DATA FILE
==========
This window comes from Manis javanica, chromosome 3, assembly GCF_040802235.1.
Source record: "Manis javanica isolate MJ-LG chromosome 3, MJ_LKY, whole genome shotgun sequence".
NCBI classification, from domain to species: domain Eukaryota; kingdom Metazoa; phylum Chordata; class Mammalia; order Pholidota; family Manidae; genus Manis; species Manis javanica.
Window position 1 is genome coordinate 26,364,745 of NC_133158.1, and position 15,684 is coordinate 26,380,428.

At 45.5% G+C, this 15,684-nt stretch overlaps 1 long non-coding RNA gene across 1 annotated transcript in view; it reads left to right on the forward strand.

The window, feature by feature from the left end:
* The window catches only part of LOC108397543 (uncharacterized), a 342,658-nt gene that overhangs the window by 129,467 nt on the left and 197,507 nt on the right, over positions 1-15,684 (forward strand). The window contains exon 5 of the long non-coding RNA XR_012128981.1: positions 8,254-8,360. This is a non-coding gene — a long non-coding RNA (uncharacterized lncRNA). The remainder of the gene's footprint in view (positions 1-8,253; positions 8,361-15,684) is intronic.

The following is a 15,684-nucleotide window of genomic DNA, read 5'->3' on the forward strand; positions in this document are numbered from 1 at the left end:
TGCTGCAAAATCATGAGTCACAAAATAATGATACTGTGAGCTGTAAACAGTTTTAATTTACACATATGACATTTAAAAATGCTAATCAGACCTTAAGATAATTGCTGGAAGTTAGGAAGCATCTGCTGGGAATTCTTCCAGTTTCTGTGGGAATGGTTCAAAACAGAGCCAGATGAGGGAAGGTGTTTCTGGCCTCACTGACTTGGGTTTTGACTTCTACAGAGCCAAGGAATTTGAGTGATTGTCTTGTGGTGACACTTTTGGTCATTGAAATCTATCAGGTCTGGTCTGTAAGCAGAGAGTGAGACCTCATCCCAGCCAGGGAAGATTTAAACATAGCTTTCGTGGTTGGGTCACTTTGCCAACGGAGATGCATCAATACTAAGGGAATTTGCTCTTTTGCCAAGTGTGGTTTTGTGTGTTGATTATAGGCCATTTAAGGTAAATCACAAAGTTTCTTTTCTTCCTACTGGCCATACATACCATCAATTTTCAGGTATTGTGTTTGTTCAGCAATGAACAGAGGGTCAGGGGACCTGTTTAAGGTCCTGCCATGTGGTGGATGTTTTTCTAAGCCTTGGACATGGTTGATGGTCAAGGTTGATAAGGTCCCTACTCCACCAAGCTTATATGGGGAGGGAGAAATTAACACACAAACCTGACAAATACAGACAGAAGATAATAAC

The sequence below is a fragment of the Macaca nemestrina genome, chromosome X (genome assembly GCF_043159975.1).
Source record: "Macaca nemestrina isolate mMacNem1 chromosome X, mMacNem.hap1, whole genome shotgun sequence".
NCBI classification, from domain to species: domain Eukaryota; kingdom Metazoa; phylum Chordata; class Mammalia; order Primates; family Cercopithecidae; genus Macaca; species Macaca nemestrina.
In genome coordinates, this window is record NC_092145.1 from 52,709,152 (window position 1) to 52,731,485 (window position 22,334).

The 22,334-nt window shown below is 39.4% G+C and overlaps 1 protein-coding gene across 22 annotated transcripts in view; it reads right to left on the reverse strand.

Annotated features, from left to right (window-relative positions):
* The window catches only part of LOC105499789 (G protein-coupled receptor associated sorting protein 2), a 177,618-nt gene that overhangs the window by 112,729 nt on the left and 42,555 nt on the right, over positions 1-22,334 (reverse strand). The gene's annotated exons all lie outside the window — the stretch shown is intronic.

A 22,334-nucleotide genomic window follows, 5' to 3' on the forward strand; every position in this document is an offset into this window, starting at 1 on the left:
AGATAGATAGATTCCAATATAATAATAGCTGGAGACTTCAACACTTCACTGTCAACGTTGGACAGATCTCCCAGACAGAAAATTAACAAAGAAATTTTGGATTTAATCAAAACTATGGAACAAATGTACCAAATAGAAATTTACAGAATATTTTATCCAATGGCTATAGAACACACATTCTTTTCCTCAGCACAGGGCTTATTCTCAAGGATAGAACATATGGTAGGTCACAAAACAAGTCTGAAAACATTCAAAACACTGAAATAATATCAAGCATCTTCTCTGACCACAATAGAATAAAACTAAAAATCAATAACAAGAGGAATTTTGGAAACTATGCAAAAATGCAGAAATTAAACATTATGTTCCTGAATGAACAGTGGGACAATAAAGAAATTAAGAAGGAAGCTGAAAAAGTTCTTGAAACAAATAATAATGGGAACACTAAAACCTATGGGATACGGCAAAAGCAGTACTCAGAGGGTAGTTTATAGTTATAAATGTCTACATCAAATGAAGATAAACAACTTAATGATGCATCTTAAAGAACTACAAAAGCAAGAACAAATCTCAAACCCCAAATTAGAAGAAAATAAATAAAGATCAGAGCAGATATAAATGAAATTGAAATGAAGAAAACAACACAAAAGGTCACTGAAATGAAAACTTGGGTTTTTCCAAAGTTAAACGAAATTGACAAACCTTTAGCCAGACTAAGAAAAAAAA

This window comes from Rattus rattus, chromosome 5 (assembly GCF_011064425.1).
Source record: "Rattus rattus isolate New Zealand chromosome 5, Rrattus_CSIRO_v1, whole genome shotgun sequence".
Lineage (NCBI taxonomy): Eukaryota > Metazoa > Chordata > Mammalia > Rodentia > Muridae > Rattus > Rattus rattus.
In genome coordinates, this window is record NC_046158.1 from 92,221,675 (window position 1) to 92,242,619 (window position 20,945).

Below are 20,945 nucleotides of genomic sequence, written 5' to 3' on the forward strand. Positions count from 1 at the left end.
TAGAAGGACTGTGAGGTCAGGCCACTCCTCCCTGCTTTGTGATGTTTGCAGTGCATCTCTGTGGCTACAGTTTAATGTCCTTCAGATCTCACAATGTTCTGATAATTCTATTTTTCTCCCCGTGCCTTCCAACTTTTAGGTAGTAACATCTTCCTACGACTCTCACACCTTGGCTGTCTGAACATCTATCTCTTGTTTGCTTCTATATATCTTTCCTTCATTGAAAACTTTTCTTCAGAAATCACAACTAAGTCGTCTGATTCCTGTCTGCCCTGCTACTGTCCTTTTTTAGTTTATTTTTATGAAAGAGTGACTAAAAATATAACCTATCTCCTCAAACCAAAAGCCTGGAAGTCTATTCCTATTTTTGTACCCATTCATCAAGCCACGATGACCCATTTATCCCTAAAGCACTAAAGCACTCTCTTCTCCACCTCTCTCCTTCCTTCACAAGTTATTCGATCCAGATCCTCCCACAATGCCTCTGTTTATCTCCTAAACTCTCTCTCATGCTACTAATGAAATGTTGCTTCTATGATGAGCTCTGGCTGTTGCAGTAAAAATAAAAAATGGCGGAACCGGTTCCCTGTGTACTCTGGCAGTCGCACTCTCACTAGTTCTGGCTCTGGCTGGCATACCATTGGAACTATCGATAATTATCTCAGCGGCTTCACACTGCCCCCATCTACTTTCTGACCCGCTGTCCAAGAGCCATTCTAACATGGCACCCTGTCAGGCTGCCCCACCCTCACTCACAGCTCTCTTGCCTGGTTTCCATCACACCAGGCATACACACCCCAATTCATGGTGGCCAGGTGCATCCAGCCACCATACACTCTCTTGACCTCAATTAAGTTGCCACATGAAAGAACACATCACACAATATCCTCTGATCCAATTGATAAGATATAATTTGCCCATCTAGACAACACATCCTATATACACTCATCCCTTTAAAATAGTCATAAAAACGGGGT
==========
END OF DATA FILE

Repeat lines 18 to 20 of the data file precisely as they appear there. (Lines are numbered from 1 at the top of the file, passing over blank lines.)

AGATAGATAGATTCCAATATAATAATAGCTGGAGACTTCAACACTTCACTGTCAACGTTGGACAGATCTCCCAGACAGAAAATTAACAAAGAAATTTTGGATTTAATCAAAACTATGGAACAAATGTACCAAATAGAAATTTACAGAATATTTTATCCAATGGCTATAGAACACACATTCTTTTCCTCAGCACAGGGCTTATTCTCAAGGATAGAACATATGGTAGGTCACAAAACAAGTCTGAAAACATTCAAAACACTGAAATAATATCAAGCATCTTCTCTGACCACAATAGAATAAAACTAAAAATCAATAACAAGAGGAATTTTGGAAACTATGCAAAAATGCAGAAATTAAACATTATGTTCCTGAATGAACAGTGGGACAATAAAGAAATTAAGAAGGAAGCTGAAAAAGTTCTTGAAACAAATAATAATGGGAACACTAAAACCTATGGGATACGGCAAAAGCAGTACTCAGAGGGTAGTTTATAGTTATAAATGTCTACATCAAATGAAGATAAACAACTTAATGATGCATCTTAAAGAACTACAAAAGCAAGAACAAATCTCAAACCCCAAATTAGAAGAAAATAAATAAAGATCAGAGCAGATATAAATGAAATTGAAATGAAGAAAACAACACAAAAGGTCACTGAAATGAAAACTTGGGTTTTTCCAAAGTTAAACGAAATTGACAAACCTTTAGCCAGACTAAGAAAAAAAA

This window comes from Rattus rattus, chromosome 5 (assembly GCF_011064425.1).
Source record: "Rattus rattus isolate New Zealand chromosome 5, Rrattus_CSIRO_v1, whole genome shotgun sequence".